The Government does not have a role in proposals or decisions for individual post offices. No decisions on individual Post Offices are taken until after local consultations. Those decisions are made by POL in light of the responses to the consultation while subject to a four-stage appeals process involving Postwatch. The Review Process for closure decisions after public consultation process applies where Postwatch shows that, for an individual branch:

POL has not given due consideration to material evidence received during the public consultation in coming to its decision or;

where evidence emerges from the consultation that the proposal for the branch does not meet the Government's policy requirements.

The aim of the further review process is for POL and Postwatch to reach an agreed way forward by bilateral review with 3 stages available at increasing levels of seniority. An addition to the review process last November provides that for very difficult cases which remain unresolved after stage 3, Allan Leighton, Chairman of Royal Mail Group will review the issues and reach a final decision.

The current contract for the Post Office card account (POCA) ends in March 2010 and the Government has made clear that there will be a new account after that, to be known as the Government card account. The Department for Work and Pensions (DWP) is the contracting authority for POCA, and is currently managing the procurement process for the new account. A decision is expected later in the autumn.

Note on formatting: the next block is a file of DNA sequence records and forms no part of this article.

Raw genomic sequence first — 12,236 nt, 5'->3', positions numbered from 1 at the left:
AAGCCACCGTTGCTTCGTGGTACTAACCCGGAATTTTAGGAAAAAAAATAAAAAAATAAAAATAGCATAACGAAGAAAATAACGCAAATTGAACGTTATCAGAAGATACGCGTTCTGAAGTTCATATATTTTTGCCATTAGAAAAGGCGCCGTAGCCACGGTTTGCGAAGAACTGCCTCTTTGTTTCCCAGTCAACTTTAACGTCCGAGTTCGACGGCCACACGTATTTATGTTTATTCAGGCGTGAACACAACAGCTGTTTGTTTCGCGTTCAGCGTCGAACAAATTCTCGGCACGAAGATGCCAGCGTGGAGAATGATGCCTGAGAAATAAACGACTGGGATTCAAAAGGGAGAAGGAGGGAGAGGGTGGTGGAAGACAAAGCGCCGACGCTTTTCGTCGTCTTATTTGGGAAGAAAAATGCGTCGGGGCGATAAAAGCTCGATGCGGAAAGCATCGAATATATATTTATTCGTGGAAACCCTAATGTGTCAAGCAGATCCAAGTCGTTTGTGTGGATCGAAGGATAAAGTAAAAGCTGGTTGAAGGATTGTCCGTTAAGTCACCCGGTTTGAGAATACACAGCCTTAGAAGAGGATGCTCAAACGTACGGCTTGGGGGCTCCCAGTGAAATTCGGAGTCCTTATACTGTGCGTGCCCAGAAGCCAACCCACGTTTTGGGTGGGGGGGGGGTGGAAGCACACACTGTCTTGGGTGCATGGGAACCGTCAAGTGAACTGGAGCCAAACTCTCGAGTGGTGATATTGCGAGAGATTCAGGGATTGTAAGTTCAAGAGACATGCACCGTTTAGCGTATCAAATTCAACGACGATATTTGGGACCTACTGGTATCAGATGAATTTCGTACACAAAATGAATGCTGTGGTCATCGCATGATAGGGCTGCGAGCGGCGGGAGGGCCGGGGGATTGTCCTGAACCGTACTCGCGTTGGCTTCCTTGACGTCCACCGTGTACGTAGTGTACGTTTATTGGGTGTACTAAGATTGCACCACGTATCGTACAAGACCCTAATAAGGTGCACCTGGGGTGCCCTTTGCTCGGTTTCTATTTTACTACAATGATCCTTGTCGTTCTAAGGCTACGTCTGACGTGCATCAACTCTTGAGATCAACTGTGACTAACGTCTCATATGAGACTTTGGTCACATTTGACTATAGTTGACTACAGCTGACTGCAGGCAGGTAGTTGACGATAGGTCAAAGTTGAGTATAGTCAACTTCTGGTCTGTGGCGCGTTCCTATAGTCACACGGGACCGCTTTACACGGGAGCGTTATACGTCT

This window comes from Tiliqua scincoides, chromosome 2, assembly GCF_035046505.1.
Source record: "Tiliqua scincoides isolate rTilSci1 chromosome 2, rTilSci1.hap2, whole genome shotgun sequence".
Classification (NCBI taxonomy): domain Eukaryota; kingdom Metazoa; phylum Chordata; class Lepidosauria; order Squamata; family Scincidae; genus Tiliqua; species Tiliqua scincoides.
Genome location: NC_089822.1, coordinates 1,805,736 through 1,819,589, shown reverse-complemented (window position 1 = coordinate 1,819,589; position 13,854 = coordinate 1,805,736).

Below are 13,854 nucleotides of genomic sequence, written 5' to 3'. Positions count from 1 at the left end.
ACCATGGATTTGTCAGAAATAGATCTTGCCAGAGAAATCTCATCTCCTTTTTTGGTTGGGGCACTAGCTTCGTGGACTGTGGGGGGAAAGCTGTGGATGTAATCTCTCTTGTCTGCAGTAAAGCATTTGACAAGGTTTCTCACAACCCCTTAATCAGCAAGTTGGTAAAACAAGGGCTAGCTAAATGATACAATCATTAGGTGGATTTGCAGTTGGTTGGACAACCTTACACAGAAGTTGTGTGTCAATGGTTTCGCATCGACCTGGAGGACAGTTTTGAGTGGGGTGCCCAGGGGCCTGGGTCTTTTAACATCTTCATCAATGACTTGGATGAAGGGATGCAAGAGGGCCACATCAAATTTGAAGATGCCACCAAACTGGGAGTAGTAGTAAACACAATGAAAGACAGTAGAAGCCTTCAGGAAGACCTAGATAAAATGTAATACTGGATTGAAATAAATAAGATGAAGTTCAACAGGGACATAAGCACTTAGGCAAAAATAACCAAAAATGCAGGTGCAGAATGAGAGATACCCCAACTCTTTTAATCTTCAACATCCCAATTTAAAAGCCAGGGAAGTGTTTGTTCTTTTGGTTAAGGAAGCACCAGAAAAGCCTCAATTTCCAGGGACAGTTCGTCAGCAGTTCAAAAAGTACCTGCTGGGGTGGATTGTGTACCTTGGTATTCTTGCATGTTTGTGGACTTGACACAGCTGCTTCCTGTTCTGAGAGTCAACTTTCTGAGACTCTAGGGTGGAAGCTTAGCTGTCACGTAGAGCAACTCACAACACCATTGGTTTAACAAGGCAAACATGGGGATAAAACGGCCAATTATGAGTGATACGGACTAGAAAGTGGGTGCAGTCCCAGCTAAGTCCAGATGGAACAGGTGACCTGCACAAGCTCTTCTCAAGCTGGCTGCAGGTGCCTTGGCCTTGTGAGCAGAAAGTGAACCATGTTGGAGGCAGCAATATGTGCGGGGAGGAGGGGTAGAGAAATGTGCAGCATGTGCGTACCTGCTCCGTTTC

NHS GP Surgeries

The Petition of supporters of NHS General Practice surgeries,

Declares that in the 60th year of the NHS the House of Commons should support existing NHS GP surgeries, improve services to patients by further investment in existing GP surgeries and be aware of the risks posed by Government plans to promote the use of commercial companies in general practice. further declares that they do not want public funding to move from GP practices to commercial companies who are accountable primarily to shareholders rather than patients, and declares that they wish to be treated by GPs who see them as patients, rather than as customers.